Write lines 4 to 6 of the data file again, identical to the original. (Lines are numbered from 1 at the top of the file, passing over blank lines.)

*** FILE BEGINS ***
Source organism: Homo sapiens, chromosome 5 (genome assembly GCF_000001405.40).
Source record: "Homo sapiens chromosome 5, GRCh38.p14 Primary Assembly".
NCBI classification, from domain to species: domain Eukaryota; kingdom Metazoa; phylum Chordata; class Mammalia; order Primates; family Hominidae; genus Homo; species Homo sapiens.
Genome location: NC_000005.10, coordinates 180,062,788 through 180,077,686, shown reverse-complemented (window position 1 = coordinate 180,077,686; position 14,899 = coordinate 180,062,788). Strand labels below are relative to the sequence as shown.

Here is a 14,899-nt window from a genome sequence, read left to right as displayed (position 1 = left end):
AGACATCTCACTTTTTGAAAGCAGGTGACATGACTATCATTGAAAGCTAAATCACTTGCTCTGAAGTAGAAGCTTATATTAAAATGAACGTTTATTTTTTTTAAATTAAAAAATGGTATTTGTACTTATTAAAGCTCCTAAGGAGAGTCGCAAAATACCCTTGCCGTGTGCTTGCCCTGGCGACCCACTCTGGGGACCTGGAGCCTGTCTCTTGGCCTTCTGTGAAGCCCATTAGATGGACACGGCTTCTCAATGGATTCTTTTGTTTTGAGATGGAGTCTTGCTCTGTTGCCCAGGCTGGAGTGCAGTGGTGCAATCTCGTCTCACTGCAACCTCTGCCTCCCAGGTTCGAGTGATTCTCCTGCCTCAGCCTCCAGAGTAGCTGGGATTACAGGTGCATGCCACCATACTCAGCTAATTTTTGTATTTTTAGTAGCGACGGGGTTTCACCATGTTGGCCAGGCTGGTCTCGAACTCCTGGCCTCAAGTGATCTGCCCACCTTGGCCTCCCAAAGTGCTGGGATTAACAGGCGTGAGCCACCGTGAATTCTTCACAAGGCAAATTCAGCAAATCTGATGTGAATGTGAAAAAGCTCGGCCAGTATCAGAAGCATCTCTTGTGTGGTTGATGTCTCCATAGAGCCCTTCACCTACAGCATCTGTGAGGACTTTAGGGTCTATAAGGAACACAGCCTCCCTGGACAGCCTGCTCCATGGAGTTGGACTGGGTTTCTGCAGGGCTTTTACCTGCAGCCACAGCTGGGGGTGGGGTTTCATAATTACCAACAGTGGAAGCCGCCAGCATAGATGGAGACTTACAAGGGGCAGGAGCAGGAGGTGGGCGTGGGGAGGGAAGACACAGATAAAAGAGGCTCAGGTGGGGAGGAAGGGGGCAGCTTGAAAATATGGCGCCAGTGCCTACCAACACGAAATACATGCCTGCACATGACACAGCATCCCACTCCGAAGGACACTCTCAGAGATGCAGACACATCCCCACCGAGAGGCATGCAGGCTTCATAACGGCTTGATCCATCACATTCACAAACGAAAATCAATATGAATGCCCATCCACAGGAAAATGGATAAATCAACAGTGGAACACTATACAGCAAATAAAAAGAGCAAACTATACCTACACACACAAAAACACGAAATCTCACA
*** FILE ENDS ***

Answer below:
Genome location: NC_000005.10, coordinates 180,062,788 through 180,077,686, shown reverse-complemented (window position 1 = coordinate 180,077,686; position 14,899 = coordinate 180,062,788). Strand labels below are relative to the sequence as shown.

Here is a 14,899-nt window from a genome sequence, read left to right as displayed (position 1 = left end):
AGACATCTCACTTTTTGAAAGCAGGTGACATGACTATCATTGAAAGCTAAATCACTTGCTCTGAAGTAGAAGCTTATATTAAAATGAACGTTTATTTTTTTTAAATTAAAAAATGGTATTTGTACTTATTAAAGCTCCTAAGGAGAGTCGCAAAATACCCTTGCCGTGTGCTTGCCCTGGCGACCCACTCTGGGGACCTGGAGCCTGTCTCTTGGCCTTCTGTGAAGCCCATTAGATGGACACGGCTTCTCAATGGATTCTTTTGTTTTGAGATGGAGTCTTGCTCTGTTGCCCAGGCTGGAGTGCAGTGGTGCAATCTCGTCTCACTGCAACCTCTGCCTCCCAGGTTCGAGTGATTCTCCTGCCTCAGCCTCCAGAGTAGCTGGGATTACAGGTGCATGCCACCATACTCAGCTAATTTTTGTATTTTTAGTAGCGACGGGGTTTCACCATGTTGGCCAGGCTGGTCTCGAACTCCTGGCCTCAAGTGATCTGCCCACCTTGGCCTCCCAAAGTGCTGGGATTAACAGGCGTGAGCCACCGTGAATTCTTCACAAGGCAAATTCAGCAAATCTGATGTGAATGTGAAAAAGCTCGGCCAGTATCAGAAGCATCTCTTGTGTGGTTGATGTCTCCATAGAGCCCTTCACCTACAGCATCTGTGAGGACTTTAGGGTCTATAAGGAACACAGCCTCCCTGGACAGCCTGCTCCATGGAGTTGGACTGGGTTTCTGCAGGGCTTTTACCTGCAGCCACAGCTGGGGGTGGGGTTTCATAATTACCAACAGTGGAAGCCGCCAGCATAGATGGAGACTTACAAGGGGCAGGAGCAGGAGGTGGGCGTGGGGAGGGAAGACACAGATAAAAGAGGCTCAGGTGGGGAGGAAGGGGGCAGCTTGAAAATATGGCGCCAGTGCCTACCAACACGAAATACATGCCTGCACATGACACAGCATCCCACTCCGAAGGACACTCTCAGAGATGCAGACACATCCCCACCGAGAGGCATGCAGGCTTCATAACGGCTTGATCCATCACATTCACAAACGAAAATCAATATGAATGCCCATCCACAGGAAAATGGATAAATCAACAGTGGAACACTATACAGCAAATAAAAAGAGCAAACTATACCTACACACACAAAAACACGAAATCTCACA